Brea was internally laughing, but managed only, "Well... you certainly went to a lot of trouble."
Roger was suddenly perplexed by her comment. "Not for you," he quickly added. "You're worth a lot more trouble than... than all the stuff that's going to be happening now. A lot more."
Brea was momentarily awe struck. 'This man had already leaped into the full court press... and rather nicely done at that,' she thought. As she watched him, smiling and studying his alleged chagrin, Roger's apartment and its quality managed to begin seeping into her consciousness (as per her own standing orders for responding to similar situations). Then she looked at him intently, thinking that this was a very interesting man. 'But one must not make it too easy,' she thought. Quickly, regaining her composure, she smiled lovingly and said, "I know that I will never forget the first words you ever said to me."
Roger was suddenly caught off guard. Not knowing where to go with this one, he asked, "What... words."
Smiling her sweetest smile, Breanne answered, "Holy shit."
As he sat there with easy access to a half dozen of the on-site monitors -- selecting out bits and pieces from what were apparently disjointed happenings -- he could only shake his head in amazement. 'Was this really going to work,' he wondered? 'Had his fellow conspirators really managed to enact a plan that had any hope of accomplishing anything positive?'
Logically and rationally, of course, it might very well do precisely as advertised. It was the epitome of cause and effect, one action leading irrevocably to the next, all in a carefully choreographed series of events... assuming of course that logic was having its day. But humans, Homo allegedly sapiens, were seldom logical and rational. The only notable exception was in the very human use of logic and rational arguments in order to justify an emotional point of view with a tool that passed the scientific credibility test. Why else even bother with such things as reason? Rationalizations seldom benefited from any appeal to making sense, but if reason could be placed in the spin-cycle... Who knows?
The cause was blatant enough... not something that could easily be ignored. But the desired effect? What after all was the goal in all of this? Some sort of “shock and awe”? Even if one with a somewhat less than a literally explosive effect? What was the term she had used: 'Civilizing'? Ah, yes! Like that hadn't been tried countless times already... and like so many such attempts always meeting with miserable failure.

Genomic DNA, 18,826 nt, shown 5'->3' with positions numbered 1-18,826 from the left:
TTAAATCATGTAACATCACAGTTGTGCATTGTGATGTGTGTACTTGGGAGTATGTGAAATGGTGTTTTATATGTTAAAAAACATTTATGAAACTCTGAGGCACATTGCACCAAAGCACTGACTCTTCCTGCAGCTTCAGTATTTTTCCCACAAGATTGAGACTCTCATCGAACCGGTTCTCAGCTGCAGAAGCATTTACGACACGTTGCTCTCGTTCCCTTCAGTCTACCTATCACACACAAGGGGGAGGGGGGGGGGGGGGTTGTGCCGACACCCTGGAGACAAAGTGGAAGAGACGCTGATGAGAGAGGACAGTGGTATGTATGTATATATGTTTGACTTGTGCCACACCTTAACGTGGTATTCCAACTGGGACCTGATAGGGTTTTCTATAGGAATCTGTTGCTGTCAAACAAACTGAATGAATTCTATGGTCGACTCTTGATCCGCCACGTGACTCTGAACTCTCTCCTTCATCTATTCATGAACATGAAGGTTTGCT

Thinking about the possibilities, he grimaced, his mind still in an analysis mode. Then in a typical gesture, he browsed for another bit of information, looking up the word itself:
“Civilize 1 bring out of a barbarous or primitive stage of society. 2 enlighten; refine and educate.” Possibly with pretensions toward polishing, edifying, acculturating, broadening, elevating. 
His immediate response was, 'Yeah, right!"  'Lots of luck, gang!' Clearly, the candidate for said polishing was indeed a “barbarous and very much primitive society”. To seriously consider that education and refinement, even enlightenment, could stem from the cause now flickering across the on-site monitors... That was another matter entirely. Not to be overly cynical, but before anyone can convince anyone else of anything, one must first realize the paradigm upon which the person to be convinced relies. To assume that blatant demonstrations of superiority can turn the intellectual tide... assumes first and foremost that the target, the observer, even recognizes -- much less acknowledges -- the demonstrated superiority.
Smiling with a wry grin, he thought back to a phrase only recently encountered and one that he associated with his favorite author:
“...the sense of being a lone soldier of reason and enlightenment pitted against the vast, dark ocean-like mass of peasant ignorance and superstition... experiencing in physical reality the moral anomaly... that intolerable discrepancy between the advanced civilizations and culture enjoyed by a small minority and the fearsome, pre-literate, medieval world of the peasantry... the point of contact between two cultures which are about five hundred years apart in time.”